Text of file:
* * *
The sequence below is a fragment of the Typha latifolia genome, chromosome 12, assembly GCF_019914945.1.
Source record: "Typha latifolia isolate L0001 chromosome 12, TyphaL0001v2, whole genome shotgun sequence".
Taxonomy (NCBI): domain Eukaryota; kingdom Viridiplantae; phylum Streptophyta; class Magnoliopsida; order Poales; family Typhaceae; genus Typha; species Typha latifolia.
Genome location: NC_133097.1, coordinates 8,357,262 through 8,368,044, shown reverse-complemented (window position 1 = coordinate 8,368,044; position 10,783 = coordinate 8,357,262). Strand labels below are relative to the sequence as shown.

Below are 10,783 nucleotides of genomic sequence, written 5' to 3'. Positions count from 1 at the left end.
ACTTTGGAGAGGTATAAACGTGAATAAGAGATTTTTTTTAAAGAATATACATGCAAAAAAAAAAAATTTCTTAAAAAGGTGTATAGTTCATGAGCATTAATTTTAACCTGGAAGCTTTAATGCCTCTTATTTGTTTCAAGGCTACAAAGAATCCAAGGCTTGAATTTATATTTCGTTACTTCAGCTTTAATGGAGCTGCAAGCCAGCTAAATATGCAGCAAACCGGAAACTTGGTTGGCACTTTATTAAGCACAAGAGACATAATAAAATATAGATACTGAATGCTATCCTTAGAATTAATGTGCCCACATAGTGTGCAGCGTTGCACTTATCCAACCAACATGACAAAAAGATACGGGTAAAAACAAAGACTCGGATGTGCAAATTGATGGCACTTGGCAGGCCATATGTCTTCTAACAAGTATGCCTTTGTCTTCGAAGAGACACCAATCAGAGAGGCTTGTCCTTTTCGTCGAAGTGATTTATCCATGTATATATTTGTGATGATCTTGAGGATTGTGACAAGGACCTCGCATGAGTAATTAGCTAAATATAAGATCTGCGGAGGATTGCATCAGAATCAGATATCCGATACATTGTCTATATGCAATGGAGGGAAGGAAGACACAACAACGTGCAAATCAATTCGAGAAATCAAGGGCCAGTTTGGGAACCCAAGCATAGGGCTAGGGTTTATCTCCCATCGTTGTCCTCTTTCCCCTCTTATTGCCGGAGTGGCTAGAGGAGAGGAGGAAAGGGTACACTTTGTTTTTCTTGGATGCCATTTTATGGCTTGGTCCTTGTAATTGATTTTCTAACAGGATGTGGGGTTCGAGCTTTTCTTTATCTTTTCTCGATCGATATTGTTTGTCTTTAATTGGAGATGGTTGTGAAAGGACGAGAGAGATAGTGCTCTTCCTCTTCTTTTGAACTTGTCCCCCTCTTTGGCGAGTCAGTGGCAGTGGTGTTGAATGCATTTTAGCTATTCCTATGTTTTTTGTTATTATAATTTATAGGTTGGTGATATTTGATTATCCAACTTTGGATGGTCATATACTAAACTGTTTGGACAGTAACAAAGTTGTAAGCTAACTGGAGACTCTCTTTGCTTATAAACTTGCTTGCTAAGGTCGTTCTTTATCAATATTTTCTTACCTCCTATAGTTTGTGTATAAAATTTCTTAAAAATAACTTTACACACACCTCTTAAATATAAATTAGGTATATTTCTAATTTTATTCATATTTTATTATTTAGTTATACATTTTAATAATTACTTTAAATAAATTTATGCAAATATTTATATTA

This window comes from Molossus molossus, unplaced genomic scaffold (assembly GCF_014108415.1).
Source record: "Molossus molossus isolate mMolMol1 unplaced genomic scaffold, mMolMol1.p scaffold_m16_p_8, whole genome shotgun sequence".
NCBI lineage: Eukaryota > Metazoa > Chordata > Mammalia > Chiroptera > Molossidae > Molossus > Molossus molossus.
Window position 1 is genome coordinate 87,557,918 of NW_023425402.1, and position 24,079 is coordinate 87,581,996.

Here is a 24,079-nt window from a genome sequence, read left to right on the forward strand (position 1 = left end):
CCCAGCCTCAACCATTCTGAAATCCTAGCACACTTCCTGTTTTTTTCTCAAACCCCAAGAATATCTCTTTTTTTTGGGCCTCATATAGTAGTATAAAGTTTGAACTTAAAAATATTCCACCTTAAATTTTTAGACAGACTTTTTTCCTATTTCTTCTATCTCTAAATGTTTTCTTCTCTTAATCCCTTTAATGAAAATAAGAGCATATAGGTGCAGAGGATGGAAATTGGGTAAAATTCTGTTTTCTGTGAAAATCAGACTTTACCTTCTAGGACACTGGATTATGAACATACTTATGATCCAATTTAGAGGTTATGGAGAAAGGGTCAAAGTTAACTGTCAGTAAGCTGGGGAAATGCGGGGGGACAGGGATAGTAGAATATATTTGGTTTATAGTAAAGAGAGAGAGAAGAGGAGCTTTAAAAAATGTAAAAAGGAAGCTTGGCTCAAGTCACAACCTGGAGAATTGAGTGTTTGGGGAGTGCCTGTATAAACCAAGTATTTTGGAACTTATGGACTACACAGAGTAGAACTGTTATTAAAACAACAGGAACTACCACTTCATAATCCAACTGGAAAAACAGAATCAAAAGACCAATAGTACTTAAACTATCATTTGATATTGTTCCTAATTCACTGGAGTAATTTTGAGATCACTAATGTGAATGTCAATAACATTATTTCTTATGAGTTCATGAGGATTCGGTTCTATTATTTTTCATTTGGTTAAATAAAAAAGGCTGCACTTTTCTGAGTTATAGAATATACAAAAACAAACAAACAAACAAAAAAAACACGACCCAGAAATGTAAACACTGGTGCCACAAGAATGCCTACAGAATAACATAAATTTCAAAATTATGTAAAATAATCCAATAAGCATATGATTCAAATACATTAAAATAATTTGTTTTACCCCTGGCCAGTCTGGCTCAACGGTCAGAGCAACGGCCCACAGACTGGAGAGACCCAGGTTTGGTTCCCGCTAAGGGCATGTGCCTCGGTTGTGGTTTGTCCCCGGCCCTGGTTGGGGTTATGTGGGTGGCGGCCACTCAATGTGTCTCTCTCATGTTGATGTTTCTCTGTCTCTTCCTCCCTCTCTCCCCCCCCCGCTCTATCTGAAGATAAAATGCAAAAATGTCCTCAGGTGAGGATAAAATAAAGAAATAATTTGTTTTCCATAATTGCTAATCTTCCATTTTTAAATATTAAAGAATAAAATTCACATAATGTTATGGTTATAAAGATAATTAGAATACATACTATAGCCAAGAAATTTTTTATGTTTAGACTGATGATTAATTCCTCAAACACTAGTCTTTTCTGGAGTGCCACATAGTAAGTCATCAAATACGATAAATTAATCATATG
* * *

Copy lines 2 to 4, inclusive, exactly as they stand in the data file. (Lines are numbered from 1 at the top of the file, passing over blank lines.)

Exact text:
Source record: "Typha latifolia isolate L0001 chromosome 12, TyphaL0001v2, whole genome shotgun sequence".
Taxonomy (NCBI): domain Eukaryota; kingdom Viridiplantae; phylum Streptophyta; class Magnoliopsida; order Poales; family Typhaceae; genus Typha; species Typha latifolia.
Genome location: NC_133097.1, coordinates 8,357,262 through 8,368,044, shown reverse-complemented (window position 1 = coordinate 8,368,044; position 10,783 = coordinate 8,357,262). Strand labels below are relative to the sequence as shown.